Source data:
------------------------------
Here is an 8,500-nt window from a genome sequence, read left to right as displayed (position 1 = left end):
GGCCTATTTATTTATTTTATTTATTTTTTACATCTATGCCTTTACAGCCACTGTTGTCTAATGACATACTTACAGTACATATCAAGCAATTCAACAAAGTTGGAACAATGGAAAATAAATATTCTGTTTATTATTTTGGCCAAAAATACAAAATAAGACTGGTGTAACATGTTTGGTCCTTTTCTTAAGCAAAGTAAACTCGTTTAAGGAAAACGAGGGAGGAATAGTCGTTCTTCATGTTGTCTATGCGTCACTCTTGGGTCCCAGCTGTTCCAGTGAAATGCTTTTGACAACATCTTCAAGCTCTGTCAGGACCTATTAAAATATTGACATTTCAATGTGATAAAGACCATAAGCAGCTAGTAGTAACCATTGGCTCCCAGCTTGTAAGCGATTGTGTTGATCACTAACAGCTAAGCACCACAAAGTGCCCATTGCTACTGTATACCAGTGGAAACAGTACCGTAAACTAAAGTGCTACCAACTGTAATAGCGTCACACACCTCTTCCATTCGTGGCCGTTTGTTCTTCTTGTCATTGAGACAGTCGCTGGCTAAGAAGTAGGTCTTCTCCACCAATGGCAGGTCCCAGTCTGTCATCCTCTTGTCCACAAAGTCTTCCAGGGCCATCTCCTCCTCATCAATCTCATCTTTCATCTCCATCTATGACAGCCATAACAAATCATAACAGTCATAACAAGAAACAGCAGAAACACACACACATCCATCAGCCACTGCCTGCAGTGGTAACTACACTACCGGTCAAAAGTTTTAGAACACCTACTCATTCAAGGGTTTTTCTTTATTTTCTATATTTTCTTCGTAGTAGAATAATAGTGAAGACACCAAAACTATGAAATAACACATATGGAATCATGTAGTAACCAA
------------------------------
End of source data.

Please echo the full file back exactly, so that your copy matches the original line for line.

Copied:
Here is an 8,500-nt window from a genome sequence, read left to right as displayed (position 1 = left end):
GGCCTATTTATTTATTTTATTTATTTTTTACATCTATGCCTTTACAGCCACTGTTGTCTAATGACATACTTACAGTACATATCAAGCAATTCAACAAAGTTGGAACAATGGAAAATAAATATTCTGTTTATTATTTTGGCCAAAAATACAAAATAAGACTGGTGTAACATGTTTGGTCCTTTTCTTAAGCAAAGTAAACTCGTTTAAGGAAAACGAGGGAGGAATAGTCGTTCTTCATGTTGTCTATGCGTCACTCTTGGGTCCCAGCTGTTCCAGTGAAATGCTTTTGACAACATCTTCAAGCTCTGTCAGGACCTATTAAAATATTGACATTTCAATGTGATAAAGACCATAAGCAGCTAGTAGTAACCATTGGCTCCCAGCTTGTAAGCGATTGTGTTGATCACTAACAGCTAAGCACCACAAAGTGCCCATTGCTACTGTATACCAGTGGAAACAGTACCGTAAACTAAAGTGCTACCAACTGTAATAGCGTCACACACCTCTTCCATTCGTGGCCGTTTGTTCTTCTTGTCATTGAGACAGTCGCTGGCTAAGAAGTAGGTCTTCTCCACCAATGGCAGGTCCCAGTCTGTCATCCTCTTGTCCACAAAGTCTTCCAGGGCCATCTCCTCCTCATCAATCTCATCTTTCATCTCCATCTATGACAGCCATAACAAATCATAACAGTCATAACAAGAAACAGCAGAAACACACACACATCCATCAGCCACTGCCTGCAGTGGTAACTACACTACCGGTCAAAAGTTTTAGAACACCTACTCATTCAAGGGTTTTTCTTTATTTTCTATATTTTCTTCGTAGTAGAATAATAGTGAAGACACCAAAACTATGAAATAACACATATGGAATCATGTAGTAACCAA